“Right across the market, mortgages are becoming increasingly expensive and this will only now become more acute given last week’s interest rates rise.”

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Expert also provides his tips for how to best secure a mortgage on a property

A BACKLOG in the housing market will see rising numbers of people in the north west left paying higher mortgage rates, a leading property expert has warned.

Jonathan Rolande from the National Association of Property Buyers said it was “inevitable” that more would be hit with increased housing costs at a time many can least afford it.

Mr Rolande said: “Right across the market, mortgages are becoming increasingly expensive and this will only now become more acute given last week’s interest rates rise.  Many people are already being impacted and even more will inevitably be in the future. Whether you live in London or the north west of England this will impact you.  It is leaving many borrowers facing the nightmare scenario of having to agree to pay hundreds of pounds more per month or lose out on a property. The shortage in available homes piles more problems on top. Recent figures show the share of mortgaged property transactions taking more than six months to complete has nearly tripled since 2019 and everything points to that carrying on for a little while yet. We urgently need to see that trend coming down.”

He added that the Bank of England’s decision to remove the need to ‘stress test’ mortgage applications based on much higher rates, means borrowers are likely to take even larger loans in the future, further heightening the risk.

However, Mr Rolande, the founder of property firm House Buy Fast, says there are steps people can take to mitigate the risk.

“Firstly, people should aim to use a broker,” he said. “They are your ally and a good one will remind you when you forget to do something.  And don’t forget to reply to all requests for information, and there will be a lot, quickly. “Most lenders and solicitors are happy with email for everything except the important ‘wet signature’ forms so use email for a fast response and don’t let replies go to spam.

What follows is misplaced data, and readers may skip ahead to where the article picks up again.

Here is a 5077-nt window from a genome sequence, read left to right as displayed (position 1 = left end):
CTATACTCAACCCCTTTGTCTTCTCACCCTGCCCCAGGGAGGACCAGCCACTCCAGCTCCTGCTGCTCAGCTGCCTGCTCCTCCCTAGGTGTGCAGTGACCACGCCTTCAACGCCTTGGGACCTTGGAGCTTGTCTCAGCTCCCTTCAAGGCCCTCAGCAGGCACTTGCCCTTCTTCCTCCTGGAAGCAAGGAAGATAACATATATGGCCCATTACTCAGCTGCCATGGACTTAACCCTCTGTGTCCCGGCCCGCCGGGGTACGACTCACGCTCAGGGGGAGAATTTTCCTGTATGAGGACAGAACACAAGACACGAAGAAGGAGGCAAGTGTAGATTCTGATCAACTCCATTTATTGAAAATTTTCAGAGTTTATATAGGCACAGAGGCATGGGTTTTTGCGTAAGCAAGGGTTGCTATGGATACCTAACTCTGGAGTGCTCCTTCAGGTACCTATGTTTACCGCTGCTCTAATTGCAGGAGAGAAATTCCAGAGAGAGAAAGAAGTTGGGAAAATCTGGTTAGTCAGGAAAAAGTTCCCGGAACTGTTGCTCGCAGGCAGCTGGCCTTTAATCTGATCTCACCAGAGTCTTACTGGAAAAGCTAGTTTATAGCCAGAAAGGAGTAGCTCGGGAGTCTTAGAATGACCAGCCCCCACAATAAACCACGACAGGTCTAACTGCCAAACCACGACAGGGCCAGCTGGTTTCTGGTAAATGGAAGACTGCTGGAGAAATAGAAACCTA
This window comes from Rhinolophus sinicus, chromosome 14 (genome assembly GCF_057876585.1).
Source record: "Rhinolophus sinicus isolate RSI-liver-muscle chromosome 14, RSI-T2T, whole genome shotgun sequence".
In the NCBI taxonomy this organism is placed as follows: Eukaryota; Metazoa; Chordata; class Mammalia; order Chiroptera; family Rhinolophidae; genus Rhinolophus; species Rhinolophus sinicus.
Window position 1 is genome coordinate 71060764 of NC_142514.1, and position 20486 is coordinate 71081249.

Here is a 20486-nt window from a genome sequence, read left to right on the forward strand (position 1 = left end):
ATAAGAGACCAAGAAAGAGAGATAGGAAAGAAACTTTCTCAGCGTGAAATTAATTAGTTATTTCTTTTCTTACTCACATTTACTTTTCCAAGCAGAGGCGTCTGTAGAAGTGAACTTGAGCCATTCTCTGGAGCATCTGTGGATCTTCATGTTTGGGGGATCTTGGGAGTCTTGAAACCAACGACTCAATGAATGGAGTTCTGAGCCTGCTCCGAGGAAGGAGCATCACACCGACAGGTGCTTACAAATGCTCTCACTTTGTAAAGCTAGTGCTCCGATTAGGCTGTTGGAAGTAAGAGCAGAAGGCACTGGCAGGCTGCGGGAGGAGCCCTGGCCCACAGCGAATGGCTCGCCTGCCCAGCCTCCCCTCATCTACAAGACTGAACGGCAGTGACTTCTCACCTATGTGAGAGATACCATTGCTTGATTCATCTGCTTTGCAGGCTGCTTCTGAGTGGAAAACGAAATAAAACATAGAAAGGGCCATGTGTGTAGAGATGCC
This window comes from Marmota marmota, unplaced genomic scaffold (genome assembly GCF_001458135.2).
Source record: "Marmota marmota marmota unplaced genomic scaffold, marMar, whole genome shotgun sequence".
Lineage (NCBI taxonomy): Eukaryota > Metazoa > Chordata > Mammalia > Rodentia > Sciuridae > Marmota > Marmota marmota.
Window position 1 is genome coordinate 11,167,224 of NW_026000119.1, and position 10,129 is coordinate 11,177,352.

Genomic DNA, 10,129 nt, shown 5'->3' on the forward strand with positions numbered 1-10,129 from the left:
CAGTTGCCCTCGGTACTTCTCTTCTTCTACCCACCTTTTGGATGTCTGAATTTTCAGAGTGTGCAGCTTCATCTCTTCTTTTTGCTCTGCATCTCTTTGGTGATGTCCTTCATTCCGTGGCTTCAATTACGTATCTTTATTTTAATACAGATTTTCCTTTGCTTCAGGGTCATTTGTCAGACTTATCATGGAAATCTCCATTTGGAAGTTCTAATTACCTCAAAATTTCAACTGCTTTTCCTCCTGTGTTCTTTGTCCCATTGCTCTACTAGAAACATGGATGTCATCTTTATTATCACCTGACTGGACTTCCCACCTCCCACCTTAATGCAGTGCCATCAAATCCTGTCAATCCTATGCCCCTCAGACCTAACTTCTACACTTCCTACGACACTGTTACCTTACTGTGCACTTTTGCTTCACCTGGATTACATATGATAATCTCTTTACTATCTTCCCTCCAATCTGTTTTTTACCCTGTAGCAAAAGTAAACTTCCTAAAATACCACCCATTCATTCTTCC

“If your finances are complex, be open and honest with the broker. The lender will find out anyway. It’s scary what they can see on credit reports.

“With online banking, most of us don’t have much official paperwork to prove our identity – so keep all recent council tax bills, bank statements, or tax demands as you’ll need to show them to your lender and solicitor along with a photo ID.

“If you can pay for the valuation and admin fees quickly on a debit card, by phone if you can. Don’t send cheques.  If you can, find something to buy chain-free. The fewer people involved, the less likely a delay.

“Finally, make it your mission to get the sale through. Explain to work that you might need time in the day to sort things out. With the rate of both price and interest rate increases, losing a home now will cost you a lot more than a few lost hours at work so be prepared to put the effort in and let it take over your life for a month or two.”

Mr Rolande’s comments come days after new figures revealed some of the issues currently impacting the mortgage sector.

According to an analysis by Hamptons, the share of mortgaged property transactions taking more than six months to complete has nearly tripled since 2019 to hit a record high of 13.9 percent this year.

This means that one in seven buyers is unable to complete before the six-month expiry date of their offers.

According to data from UK Finance, a lender trade body, there were 71,000 mortgage approvals for a home purchase in December 2021. Nearly 10,000 buyers will therefore this month be left scrambling to find new mortgage offers so that they can proceed with their home purchases.

If the rate continues over the next 12 months, more than 100,000 purchasers will be left in the lurch.

The delays will cost home buyers thousands of pounds more per year on their mortgage bills.

Since December, the Bank of England has made five consecutive increases to the Bank Rate, which rose to 1.25pc on Thursday.

This has pushed up mortgage costs dramatically. Even before the most recent rise, the average rate on a five-year fixed-rate mortgage deal had jumped from 1.5pc to 2.6pc in six months. A buyer purchasing an average-priced home whose mortgage offer expired last month would therefore see their monthly payments jump from £730 to £847 – an extra £1,404 per year.

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